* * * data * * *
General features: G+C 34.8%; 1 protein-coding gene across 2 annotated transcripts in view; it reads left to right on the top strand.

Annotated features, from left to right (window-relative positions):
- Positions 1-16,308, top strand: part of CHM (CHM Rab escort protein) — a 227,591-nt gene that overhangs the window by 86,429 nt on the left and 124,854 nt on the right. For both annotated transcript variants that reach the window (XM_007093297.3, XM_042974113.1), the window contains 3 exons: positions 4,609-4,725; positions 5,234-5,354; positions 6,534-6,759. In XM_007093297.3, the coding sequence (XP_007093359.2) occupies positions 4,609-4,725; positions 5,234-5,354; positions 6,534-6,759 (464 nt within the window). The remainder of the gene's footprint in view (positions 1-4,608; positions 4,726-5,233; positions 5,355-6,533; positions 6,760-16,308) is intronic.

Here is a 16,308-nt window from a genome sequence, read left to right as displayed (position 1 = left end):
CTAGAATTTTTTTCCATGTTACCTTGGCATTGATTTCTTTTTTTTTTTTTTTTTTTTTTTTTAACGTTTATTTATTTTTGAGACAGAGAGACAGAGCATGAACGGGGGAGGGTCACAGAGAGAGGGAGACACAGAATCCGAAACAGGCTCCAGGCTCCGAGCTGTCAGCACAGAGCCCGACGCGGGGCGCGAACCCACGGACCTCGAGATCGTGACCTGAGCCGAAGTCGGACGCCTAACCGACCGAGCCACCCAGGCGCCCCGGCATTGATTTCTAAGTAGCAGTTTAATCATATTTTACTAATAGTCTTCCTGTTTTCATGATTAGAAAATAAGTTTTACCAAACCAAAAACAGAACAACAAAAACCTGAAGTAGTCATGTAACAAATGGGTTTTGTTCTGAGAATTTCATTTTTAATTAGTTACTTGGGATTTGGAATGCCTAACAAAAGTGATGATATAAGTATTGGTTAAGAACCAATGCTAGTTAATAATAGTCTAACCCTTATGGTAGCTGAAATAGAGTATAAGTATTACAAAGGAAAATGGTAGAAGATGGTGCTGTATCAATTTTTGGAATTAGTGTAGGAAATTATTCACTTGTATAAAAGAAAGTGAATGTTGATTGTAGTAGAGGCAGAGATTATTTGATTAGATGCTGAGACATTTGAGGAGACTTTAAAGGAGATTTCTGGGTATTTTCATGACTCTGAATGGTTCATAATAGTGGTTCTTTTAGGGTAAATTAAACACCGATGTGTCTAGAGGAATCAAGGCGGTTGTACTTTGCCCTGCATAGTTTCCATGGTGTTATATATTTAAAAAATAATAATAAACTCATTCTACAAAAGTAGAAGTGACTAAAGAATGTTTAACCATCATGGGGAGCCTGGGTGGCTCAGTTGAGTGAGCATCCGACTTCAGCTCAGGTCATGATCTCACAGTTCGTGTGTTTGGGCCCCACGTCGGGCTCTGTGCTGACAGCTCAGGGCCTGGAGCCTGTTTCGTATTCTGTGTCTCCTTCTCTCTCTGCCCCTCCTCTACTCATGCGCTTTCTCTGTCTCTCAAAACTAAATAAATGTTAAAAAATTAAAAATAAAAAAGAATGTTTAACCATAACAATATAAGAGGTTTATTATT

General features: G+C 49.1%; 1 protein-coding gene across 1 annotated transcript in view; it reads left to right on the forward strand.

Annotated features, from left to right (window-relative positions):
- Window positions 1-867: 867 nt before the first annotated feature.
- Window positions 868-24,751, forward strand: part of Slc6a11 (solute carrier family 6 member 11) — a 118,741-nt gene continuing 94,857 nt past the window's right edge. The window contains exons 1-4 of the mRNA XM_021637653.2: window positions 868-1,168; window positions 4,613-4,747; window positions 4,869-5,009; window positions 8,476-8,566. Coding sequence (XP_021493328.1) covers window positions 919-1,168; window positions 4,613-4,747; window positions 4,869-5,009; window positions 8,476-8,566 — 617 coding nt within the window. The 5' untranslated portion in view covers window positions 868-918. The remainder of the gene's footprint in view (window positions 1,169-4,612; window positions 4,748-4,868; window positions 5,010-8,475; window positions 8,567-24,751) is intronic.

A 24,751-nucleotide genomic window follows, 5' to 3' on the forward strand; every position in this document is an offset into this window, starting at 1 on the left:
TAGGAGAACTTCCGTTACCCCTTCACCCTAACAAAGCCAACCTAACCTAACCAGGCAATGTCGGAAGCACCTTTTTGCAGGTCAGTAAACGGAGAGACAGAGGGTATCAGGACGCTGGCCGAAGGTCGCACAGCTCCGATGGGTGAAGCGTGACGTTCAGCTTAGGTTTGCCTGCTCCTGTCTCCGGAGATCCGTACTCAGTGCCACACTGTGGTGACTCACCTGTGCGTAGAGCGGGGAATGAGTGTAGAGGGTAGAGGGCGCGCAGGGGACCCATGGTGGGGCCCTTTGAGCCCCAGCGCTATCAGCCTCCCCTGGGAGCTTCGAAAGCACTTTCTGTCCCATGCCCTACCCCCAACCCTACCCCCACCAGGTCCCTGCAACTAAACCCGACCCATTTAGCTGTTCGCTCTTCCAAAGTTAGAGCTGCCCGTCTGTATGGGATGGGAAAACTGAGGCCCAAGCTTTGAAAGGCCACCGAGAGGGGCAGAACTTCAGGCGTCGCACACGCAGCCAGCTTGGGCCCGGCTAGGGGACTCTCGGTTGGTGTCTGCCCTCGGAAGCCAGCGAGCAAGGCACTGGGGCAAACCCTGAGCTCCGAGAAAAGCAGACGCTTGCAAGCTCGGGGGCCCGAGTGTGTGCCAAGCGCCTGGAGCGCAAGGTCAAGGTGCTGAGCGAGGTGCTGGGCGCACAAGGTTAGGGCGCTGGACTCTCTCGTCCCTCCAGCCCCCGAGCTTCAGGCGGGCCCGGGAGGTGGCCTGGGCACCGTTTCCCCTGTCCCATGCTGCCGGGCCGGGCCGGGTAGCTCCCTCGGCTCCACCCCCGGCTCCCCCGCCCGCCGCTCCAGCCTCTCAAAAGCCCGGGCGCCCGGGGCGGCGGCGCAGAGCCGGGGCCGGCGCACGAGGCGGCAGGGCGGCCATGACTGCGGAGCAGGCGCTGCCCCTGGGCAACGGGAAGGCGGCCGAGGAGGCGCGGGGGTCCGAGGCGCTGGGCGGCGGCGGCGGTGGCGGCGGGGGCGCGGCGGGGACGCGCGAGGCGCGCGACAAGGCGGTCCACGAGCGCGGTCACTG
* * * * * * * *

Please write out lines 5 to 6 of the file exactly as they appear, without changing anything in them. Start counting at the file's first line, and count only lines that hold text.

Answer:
CTAGAATTTTTTTCCATGTTACCTTGGCATTGATTTCTTTTTTTTTTTTTTTTTTTTTTTTTAACGTTTATTTATTTTTGAGACAGAGAGACAGAGCATGAACGGGGGAGGGTCACAGAGAGAGGGAGACACAGAATCCGAAACAGGCTCCAGGCTCCGAGCTGTCAGCACAGAGCCCGACGCGGGGCGCGAACCCACGGACCTCGAGATCGTGACCTGAGCCGAAGTCGGACGCCTAACCGACCGAGCCACCCAGGCGCCCCGGCATTGATTTCTAAGTAGCAGTTTAATCATATTTTACTAATAGTCTTCCTGTTTTCATGATTAGAAAATAAGTTTTACCAAACCAAAAACAGAACAACAAAAACCTGAAGTAGTCATGTAACAAATGGGTTTTGTTCTGAGAATTTCATTTTTAATTAGTTACTTGGGATTTGGAATGCCTAACAAAAGTGATGATATAAGTATTGGTTAAGAACCAATGCTAGTTAATAATAGTCTAACCCTTATGGTAGCTGAAATAGAGTATAAGTATTACAAAGGAAAATGGTAGAAGATGGTGCTGTATCAATTTTTGGAATTAGTGTAGGAAATTATTCACTTGTATAAAAGAAAGTGAATGTTGATTGTAGTAGAGGCAGAGATTATTTGATTAGATGCTGAGACATTTGAGGAGACTTTAAAGGAGATTTCTGGGTATTTTCATGACTCTGAATGGTTCATAATAGTGGTTCTTTTAGGGTAAATTAAACACCGATGTGTCTAGAGGAATCAAGGCGGTTGTACTTTGCCCTGCATAGTTTCCATGGTGTTATATATTTAAAAAATAATAATAAACTCATTCTACAAAAGTAGAAGTGACTAAAGAATGTTTAACCATCATGGGGAGCCTGGGTGGCTCAGTTGAGTGAGCATCCGACTTCAGCTCAGGTCATGATCTCACAGTTCGTGTGTTTGGGCCCCACGTCGGGCTCTGTGCTGACAGCTCAGGGCCTGGAGCCTGTTTCGTATTCTGTGTCTCCTTCTCTCTCTGCCCCTCCTCTACTCATGCGCTTTCTCTGTCTCTCAAAACTAAATAAATGTTAAAAAATTAAAAATAAAAAAGAATGTTTAACCATAACAATATAAGAGGTTTATTATT

General features: G+C 49.1%; 1 protein-coding gene across 1 annotated transcript in view; it reads left to right on the forward strand.